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Nobel Prize-Winning Discovery

Biomedical Research Is a Winning Pursuit

WASHINGTON, Dec. 19 /PRNewswire-USNewswire/ -- The following release was issued by Frankie L. Trull President, Foundation for Biomedical Research:

Biomedical research the National Institutes of Health deemed "not worthy of pursuit" in 1980 earned Mario Capecchi a Nobel Prize last month.

Despite the early setback, the Harvard-educated genetics professor persisted toward his goal. Within four years, Capecchi filed another NIH grant proposal, this time armed with further evidence of what he had sought to prove, that something called gene targeting was possible in mammals.

The Institutes, in responding to Capecchi's new request, said, "We are glad that you didn't follow our advice."

A lot of people feel the same way. Twenty years after his breakthroughs at the University of Utah's School of Medicine, it is clear how far researchers' understanding of human disease has progressed.

Another researcher, Oliver Smithies, who was concurrently pursuing a similar mission at the University of North Carolina at Chapel Hill, shares the 2007 Nobel Prize in Physiology or Medicine. The prize also belongs to Martin J. Evans of Cardiff University in Wales, who demonstrated that genes from embryonic stem cells can be inherited.

Want to figure out what role a certain gene plays in susceptibility to cancer? Or what another gene has to do with aging? Due to Capecchi's work, genetic modifications in mice make it possible to render selected genes inactive, thereby providing information about their functions.

Genes linked with hereditary conditions can be deactivated, or turned "off," in "knock-out mice." Researchers are already capable of knocking out more than 10,000 genes. In case you're not counting, this means researchers are halfway to uncovering the function of every gene common among mammals.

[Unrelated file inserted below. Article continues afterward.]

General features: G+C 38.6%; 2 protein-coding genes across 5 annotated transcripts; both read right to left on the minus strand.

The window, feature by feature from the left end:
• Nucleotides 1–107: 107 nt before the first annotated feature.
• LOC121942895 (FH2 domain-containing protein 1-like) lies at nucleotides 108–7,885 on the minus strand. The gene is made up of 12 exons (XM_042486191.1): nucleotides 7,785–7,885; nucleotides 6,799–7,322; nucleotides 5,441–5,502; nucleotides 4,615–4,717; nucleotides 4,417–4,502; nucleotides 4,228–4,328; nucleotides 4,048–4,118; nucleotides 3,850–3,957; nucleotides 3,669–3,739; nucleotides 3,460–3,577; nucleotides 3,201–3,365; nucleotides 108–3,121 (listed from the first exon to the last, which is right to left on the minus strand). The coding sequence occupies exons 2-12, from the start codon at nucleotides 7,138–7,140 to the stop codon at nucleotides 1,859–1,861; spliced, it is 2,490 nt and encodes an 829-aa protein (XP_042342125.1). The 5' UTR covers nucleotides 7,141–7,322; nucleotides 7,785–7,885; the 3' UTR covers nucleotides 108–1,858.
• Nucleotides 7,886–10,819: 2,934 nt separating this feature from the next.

Conversely -- and here's where it gets really interesting -- scientists can intentionally activate these genes. Want to test a developing treatment for anxiety disorders? Trying a new medicine intended to prevent heart disease? Now an animal model can be engineered to contain the DNA that codes for an anxiety disorder, or heart disease. These research rodents are called "knock-in mice." Literally, the disorder is turned "on."

These discoveries open up a new frontier of possibility, destroying flat-world theory. Research is now possible that never was before. Advanced animal models are the wind that makes the sailboat move. They accelerate and navigate the research. The implications for human health are enormous, clearly worthy of pursuit. Knock-out and knock-in mice have moved researchers into uncharted waters of possibility and promise.

Pathways of many hereditary conditions -- including obesity, high blood pressure and Parkinson's disease -- can be modeled and studied in a laboratory. Smithies and Evans recognized the potential of this discovery, using knock-out and knock-in mice to study cystic fibrosis.

This disorder devastates multiple organ systems in one out of every 3,700 babies born in the United States, shortening their life expectancy to 33 years. Ten million Americans carry the CF gene without ever experiencing its symptoms. But those who live with the disease have serious breathing difficulty, overproduction of mucus, intestinal blockage, liver damage and, finally, premature death.

Gene therapy, though in the early stages of research, aims to knock out human disorder-causing genes, among other functions. Eventually, this could mean knocking out cystic fibrosis and other inherited disorders.

Without Evans, Smithies and Capecchi, essential health studies could not proceed. These three researchers have blown the doors off laboratory expectations. Their accomplishments have earned them the Nobel Prize.

Countless others in the research community are employing these and other methods to seek cures and treatments for disorders and diseases. Many of these individuals will never be honored with ticker-tape parades and Nobel prizes. They are nonetheless heroes deserving of our deep gratitude.

It is a "thank you" owed by everyone who believes in the power and promise of biomedical research to advance human and animal health. If we truly treasure life, then it should be easy to value the research intended to preserve it. In my book, this noble venture is one that is always worthy of pursuit.

Frankie L. Trull is president of the Washington, D.C.-based Foundation for Biomedical Research, for which Mario Capecchi sits on the Board of Governors.

SOURCE Foundation for Biomedical Research
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